Greening: An innovative strategy for crime reduction

Greening: An innovative strategy for crime reduction


Written by:

Jesenia M. Pizarro, Richard C. Sadler, Jason Goldstick, Brandon Turchan, Edmund F. McGarrell, Marc A. Zimmerman

First Published:

17 Jan 2020, 9:00 am


Greening: An innovative strategy for crime reduction


Criminal justice tactics such as arrest, incarceration, and other types of court adjudications are not the only mechanisms available to reduce crime, nor are they necessarily the most cost effective. Strategies focusing on public health outcomes such as greening might be more effective at reducing aggregate crime rates and cost less. Greening generally refers to the beautification and maintenance of blighted properties by creating community gardens, mowing lawns, and/or planting vegetation.


In the article titled Community Driven Disorder Reduction: Crime Prevention Through a Clean & Green Initiative in a Legacy City, which was recently published in Urban Studies, my colleagues Richard Sadler, Jason Goldstick, Brandon Turchan, Ed McGarrell, Marc Zimmerman, and I tested the effect of greening on neighbourhood violent and property crime rates in the city of Flint, Michigan. Greening included cleaning debris and mowing lawns, planting community gardens or other plants, establishing pocket parks, or decoratively boarding up vacant homes. We conducted kernel density analyses to derive a cumulative greening score for each parcel maintained during 2006 to 2014. We then joined the cumulative greening scores for each year to the corresponding year’s crime density score, and tested the effect of greening on violent and property crimes. The findings of these analyses showed a positive relationship between greening efforts and crime types. That is, areas with more years of greening equated with stronger negative relationships to violent and property crime rates. The more greening the lower the crime rate within neighbourhoods.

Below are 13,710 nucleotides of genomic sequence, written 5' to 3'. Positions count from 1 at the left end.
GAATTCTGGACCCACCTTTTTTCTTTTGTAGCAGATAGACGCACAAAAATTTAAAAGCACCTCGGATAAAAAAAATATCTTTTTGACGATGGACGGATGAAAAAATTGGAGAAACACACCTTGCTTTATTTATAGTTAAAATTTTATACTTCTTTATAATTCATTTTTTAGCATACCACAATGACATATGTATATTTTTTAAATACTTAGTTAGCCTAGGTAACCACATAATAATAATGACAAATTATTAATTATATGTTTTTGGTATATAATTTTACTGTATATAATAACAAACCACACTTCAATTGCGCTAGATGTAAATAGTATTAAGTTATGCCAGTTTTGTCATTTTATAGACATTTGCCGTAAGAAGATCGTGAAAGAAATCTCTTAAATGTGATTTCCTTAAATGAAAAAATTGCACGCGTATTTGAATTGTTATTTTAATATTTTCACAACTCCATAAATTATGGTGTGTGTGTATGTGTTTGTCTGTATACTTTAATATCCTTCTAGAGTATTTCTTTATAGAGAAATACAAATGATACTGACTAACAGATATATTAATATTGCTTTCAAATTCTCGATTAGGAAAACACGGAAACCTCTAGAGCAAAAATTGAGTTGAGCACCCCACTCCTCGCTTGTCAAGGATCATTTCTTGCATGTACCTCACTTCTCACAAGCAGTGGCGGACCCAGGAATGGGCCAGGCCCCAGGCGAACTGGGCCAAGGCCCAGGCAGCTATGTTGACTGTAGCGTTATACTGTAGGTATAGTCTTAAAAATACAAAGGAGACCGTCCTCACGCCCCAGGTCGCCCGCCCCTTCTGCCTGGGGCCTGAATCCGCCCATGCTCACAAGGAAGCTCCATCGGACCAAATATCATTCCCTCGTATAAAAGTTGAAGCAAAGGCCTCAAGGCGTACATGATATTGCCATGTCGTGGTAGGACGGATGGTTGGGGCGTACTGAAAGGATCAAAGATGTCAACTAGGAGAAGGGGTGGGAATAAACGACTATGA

Why is this finding important?  The finding provide a practical and cost effective approach to crime prevention. Indeed, cities do not only need to rely on formal social control tactics such as arrest, court adjudication, and incarceration, which could lead to detrimental consequences (i.e., breaking of families, propagating prison subcultures, and further depleting city and state funds). Alternative approaches with measurable evidence of success are available and relatively easy to implement. This is of particular importance for cities experiencing the negative effects of economic decline, resident outmigration and high crime rates, such as Flint. In these types of cities, it is critical to develop strategies that can effectively address the steadily increasing supply of neglected properties in order to prevent the spread of urban blight and crime associated with it with as little reliance on formal authorities as possible. Evidence from our analyses suggest that community-driven greening programs are associated with significant reductions in crime. As it pertains to the continued financial and social health of the city, making the case for greening programs as a worthwhile investment is easily bolstered by the findings of our study.


Read the accompanying article on Urban Studies OnlineFirst: Community-driven disorder reduction: Crime prevention through a clean and green initiative in a legacy city